After worship, Brian fled to God-knows-where, so I had no key to enter the room. I would leave the grounds for fasting with no footwear. I walked barefoot toward the Lake Victoria. When I saw the Lake, I sat at a curb and began to write. I had only just begun when a bus pulled up to me and let a Ugandan wearing a navy blue United Way shirt step off. He asked what I was writing and proclaimed what the billboard above me read, "Welcome to Uganda!" He advised me to move across the street, because I was on the property of a military base.
Not long thereafter, I saw Chelsey walking toward me from afar. Three army soldier fully equipped with guns walked at her side. As she reached me, the men explained they were a "full escort" and left her and I alone together. We decided to walk to the beach together, where I stepped foot into the great Victoria and we sat on driftwood to watch locals pull a long rope of Tillapia fish onto the sand. We noticed rocky islands way off into the distance and decided that we would try to reach them within the several hours we had remaining in the fast.
First of all, we were already breaking rule one of the fast: isolation. We were supposed to be alone, but Chelsey and I enjoyed each others' company as we walked onward through bushy narrow paths toward the direction of the rock islands. Occasionally, Ugandans would notice us in the bush or walk past us. After several kilometers of this bare-footed endeavor, we came to a cove that bordered the water. There we saw semi-wet clothes draped over tree limbs, hovering bugs, and happy yellow birds dancing in the trees. Then we saw some guys sleeping and several boats pulled ashore. One guy was pulling crabs from a net. Another welcomed us and said, "you go relax while we cook you food." Chelsey and I consulted each other and decided the best way to break a fast was to eat with stranger-fishermen providing hospitality.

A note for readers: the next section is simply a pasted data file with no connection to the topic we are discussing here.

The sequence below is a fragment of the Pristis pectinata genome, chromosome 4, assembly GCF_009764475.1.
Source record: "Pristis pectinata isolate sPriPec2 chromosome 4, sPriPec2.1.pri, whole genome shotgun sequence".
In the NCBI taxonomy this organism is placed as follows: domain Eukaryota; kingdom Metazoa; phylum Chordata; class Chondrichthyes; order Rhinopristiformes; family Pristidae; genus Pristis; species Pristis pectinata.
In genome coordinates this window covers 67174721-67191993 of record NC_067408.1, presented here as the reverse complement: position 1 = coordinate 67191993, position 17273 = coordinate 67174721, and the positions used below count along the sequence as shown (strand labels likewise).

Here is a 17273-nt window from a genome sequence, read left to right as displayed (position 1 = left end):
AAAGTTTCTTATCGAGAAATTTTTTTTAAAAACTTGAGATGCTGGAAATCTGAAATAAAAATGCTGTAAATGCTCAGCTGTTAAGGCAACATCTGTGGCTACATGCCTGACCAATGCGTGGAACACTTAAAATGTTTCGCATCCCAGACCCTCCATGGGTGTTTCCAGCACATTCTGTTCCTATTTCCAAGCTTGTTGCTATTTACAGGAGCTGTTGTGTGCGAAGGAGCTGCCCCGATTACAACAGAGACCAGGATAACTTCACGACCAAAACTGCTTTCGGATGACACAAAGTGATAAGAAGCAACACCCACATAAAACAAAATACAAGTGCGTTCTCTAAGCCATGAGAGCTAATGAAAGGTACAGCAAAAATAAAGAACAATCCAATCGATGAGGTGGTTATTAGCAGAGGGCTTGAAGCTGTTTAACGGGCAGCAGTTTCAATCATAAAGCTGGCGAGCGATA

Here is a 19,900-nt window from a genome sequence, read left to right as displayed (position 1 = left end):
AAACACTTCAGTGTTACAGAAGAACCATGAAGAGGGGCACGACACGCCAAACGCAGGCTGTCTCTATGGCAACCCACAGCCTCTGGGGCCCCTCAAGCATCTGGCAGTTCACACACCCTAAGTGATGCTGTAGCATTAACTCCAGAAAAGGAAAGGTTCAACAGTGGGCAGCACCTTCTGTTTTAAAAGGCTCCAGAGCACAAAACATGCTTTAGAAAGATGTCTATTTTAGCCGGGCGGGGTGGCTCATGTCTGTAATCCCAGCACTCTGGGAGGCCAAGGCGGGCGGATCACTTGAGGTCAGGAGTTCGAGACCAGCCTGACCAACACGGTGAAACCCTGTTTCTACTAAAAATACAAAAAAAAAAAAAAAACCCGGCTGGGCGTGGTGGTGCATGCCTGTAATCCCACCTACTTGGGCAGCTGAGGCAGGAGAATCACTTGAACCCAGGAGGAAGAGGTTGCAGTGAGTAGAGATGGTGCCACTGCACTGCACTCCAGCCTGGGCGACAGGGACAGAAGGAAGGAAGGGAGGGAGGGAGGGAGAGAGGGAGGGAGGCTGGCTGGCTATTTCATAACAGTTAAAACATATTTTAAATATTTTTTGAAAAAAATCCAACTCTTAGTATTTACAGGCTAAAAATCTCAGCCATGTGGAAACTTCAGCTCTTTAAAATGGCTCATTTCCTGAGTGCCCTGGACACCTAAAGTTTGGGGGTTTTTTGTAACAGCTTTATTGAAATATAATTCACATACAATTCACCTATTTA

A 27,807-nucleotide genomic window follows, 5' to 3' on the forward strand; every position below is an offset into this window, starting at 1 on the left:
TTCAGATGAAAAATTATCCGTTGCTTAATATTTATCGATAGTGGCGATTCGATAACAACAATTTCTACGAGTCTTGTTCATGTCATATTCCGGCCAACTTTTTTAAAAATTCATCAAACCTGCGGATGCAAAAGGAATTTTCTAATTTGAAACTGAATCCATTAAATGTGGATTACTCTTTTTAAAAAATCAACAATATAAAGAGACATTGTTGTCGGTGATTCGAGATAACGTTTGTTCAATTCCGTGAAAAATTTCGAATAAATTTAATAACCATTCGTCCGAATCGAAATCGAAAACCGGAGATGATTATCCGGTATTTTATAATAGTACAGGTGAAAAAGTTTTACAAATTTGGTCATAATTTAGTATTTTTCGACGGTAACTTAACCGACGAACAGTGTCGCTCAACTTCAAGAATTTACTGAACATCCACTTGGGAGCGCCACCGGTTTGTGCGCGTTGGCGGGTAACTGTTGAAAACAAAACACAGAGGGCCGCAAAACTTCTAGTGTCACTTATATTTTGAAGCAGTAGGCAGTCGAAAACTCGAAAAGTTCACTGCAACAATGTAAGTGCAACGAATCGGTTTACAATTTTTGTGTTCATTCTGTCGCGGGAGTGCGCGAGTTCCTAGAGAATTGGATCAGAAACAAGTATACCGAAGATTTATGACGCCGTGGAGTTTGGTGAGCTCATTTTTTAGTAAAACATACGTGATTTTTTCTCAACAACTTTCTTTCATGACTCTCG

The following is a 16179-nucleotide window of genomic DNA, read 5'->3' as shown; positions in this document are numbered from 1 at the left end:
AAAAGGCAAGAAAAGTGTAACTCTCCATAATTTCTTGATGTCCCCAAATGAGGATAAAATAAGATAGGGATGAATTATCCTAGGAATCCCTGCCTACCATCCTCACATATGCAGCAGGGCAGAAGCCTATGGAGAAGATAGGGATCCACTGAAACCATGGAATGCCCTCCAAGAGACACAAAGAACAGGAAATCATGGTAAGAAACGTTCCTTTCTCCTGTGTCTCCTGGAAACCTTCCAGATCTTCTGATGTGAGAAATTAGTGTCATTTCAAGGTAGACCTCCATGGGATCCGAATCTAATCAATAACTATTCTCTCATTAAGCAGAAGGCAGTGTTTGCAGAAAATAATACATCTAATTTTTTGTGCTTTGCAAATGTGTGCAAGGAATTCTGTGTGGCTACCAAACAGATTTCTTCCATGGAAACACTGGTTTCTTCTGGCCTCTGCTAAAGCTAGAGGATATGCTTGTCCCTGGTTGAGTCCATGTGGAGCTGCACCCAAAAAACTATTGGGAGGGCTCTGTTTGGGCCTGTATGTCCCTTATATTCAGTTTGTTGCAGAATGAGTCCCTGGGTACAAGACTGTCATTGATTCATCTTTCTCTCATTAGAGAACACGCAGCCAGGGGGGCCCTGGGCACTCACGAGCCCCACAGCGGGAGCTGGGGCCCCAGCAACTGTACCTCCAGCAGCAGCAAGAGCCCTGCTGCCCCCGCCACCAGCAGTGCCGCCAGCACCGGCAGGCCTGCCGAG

We took time to explore the rocks jutting from the coast. We saw a ten-foot snake slithering through water. I read Psalm 104 aloud, some other psalms, and a passage from Romans about creation. Then we saw a monitor lizard, like a crocdilish komodo dragon, plunge into the water. It was amazing.
We returned to lunch to find freshly caught tillapia cooked for us. There was also posho. The man gave Chelsey and I a bowl to share. Another guy dipped a cup into the notoriously dirty and disease-infested lake to get water for us to wash hands. After this, Chelsey secretly dipped her hand into her purse, revealing hand sanitizer. She said to me, "Use this for my sake."
After we finished the meal, another fisherman set out to bring us some fish to take back. A mentally disturbed person came to speak with us. he kept going on in French, and then would say, "Do you know English" - onl;y to talk in English for one sentence before returning to French, repeating the pattern six or eight times. We had to soon get back to the convent, so we had to bid all of our new friends farewell before the fish had been caught for us. I told our cook he should eat my share.
The walk back was so long, over an hour of walking without shoes. As we approached the convent at last, two monkeys crossed right in front of us and then began to bicker with each other in the trees. God had been good to us and allowed me to get my mind off of leaving Suzan for awhile.
But it didn't last long. Though I was thankful for the day, the night was hard.
Monday and Tuesday
Monday went by with yet more debrief sessions about returning to the US. The talent show provided hilarious skits and epicly astounding poetry. Tuesday came around as we packed our things to leave. Suzan had told me she would leave Mukono (over a two-hour drive) to meet me at the airport to send me off. I was nervous and excited. It was so great to see her again before leaving the country. She gave me a beautiful note, and after some time I went inside to board the plane, which I slept on for most of the ride.